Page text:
Almost 12 years since its surprise Oscar victory, Mel Gibson’s first epic exercise in bloodletting remains the most hilariously sexed-up piece of pap to ever take home the golden statue. Totally oblivious to itself, Braveheart is the ultimate ode to unspoken man-on-man love, its action sequences shot like a perpetual cock tease of penetrations and thwackings before the climactic war-cry cum shot. Which isn’t to say that Gibson’s own William Wallace doesn’t melt in the presence of the woman he loves—rightfully so, given her heavenly splendor, a virtue the film has no idea what to do with—but there’s something implicitly queer in the film’s overexerted masculine camaraderie, in which buddies toss boulders at each other for sport and even the thrusting of a white hot steel prong into one’s chest (so as to remove the head of an equally phallic arrow) is just another post-battle annoyance.
More apparent in retrospect, though, is the film’s blatant Christ symbolism. Casual moviegoers have often mistakenly thought Mel Gibson to have played Jesus in his Passion of the Christ, an assumption not entirely without basis seeing as how everyone’s favorite anti-Semite practically took on the role almost 10 years prior. His is the angered God of the Old Testament, loving and righteous but equally ready to lay waste to all who oppose him, and so too does Wallace dish out his love and vengeance with equal portions of schmaltz and savagery, his Word manifest not in the form of prayer spread throughout the land but that of a war against mustache-twirling English imperialists.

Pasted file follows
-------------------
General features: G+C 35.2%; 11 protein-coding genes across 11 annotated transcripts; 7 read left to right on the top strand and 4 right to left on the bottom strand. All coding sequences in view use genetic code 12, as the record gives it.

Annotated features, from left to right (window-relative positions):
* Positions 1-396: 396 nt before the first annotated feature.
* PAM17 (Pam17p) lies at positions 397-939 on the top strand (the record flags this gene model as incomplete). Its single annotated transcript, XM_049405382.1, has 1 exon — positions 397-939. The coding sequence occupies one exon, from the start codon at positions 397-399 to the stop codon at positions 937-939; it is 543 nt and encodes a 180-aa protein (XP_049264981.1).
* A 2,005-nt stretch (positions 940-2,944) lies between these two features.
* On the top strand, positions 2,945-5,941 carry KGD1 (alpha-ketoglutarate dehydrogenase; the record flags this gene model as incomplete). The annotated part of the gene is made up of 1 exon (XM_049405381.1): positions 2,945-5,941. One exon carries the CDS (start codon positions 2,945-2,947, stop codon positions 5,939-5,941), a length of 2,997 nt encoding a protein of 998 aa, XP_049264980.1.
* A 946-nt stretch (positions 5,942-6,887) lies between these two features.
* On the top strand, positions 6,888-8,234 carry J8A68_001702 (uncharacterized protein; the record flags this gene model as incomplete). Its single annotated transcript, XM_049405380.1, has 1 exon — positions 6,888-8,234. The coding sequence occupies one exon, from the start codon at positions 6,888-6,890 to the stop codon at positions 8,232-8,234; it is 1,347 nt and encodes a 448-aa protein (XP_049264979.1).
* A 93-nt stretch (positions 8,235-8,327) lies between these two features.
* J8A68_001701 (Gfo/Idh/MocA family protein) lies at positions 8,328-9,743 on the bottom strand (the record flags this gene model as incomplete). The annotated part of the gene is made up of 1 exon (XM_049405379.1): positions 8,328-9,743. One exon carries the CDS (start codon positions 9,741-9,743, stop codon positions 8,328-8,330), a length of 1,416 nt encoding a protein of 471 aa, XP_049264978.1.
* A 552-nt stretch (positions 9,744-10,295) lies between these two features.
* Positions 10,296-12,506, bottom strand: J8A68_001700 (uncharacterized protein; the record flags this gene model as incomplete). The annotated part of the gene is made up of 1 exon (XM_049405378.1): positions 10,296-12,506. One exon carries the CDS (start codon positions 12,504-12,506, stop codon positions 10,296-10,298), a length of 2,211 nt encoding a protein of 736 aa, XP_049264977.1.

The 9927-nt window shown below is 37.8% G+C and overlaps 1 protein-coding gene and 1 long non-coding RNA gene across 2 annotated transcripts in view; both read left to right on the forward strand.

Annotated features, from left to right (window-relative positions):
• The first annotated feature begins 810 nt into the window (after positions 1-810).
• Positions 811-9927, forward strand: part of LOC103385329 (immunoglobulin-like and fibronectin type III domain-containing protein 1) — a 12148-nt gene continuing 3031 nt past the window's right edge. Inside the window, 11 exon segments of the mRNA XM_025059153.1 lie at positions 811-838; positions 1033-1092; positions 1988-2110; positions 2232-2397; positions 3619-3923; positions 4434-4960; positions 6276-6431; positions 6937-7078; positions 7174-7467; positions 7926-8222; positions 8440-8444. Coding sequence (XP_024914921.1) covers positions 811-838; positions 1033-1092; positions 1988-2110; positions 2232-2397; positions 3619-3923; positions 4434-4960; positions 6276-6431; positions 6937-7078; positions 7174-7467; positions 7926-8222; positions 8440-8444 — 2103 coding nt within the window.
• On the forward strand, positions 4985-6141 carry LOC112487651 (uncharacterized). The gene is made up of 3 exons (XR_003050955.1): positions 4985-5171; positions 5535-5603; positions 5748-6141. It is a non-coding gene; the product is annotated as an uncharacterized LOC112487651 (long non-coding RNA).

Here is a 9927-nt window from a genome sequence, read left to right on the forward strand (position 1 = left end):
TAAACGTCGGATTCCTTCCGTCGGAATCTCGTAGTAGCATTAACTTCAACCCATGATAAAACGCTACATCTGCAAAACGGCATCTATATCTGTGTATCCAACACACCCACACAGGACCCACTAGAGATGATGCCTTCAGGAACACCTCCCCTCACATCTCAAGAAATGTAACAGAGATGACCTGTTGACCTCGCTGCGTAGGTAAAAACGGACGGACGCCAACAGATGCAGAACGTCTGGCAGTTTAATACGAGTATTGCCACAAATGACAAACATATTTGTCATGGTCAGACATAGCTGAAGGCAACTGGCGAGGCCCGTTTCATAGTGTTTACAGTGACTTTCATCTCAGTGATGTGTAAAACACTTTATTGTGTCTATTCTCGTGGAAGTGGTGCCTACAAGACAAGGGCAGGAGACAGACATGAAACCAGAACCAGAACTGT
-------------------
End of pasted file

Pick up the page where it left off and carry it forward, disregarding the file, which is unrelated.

The film’s rather trite evocation of Scottish history in the midst of British oppression remains its most fleeting element, substituting polished aesthetics, quotable speeches, and superficially bravura camerawork for a genuine examination of historical legend, while its would-be woozy romance remains muted beneath the weight of both its unmerited running time and overly orchestrated sense of tragedy. Never before have the dark ages looked so plasticine and manicured as in Gibson’s panoramic lens, and nor has any single image of the director’s career been more encapsulating than that of Wallace, limbs outstretched in a Christ pose just before his final gutting. In this final moment of masochistic glory, Gibson and Wallace become one, a man of fire and passion ready to kick your ass into complacency. So inspiring is his message that my own girlfriend channeled it, in the warning I received prior to my reviewing the film: You’d better love it, or I’ll disembowel you.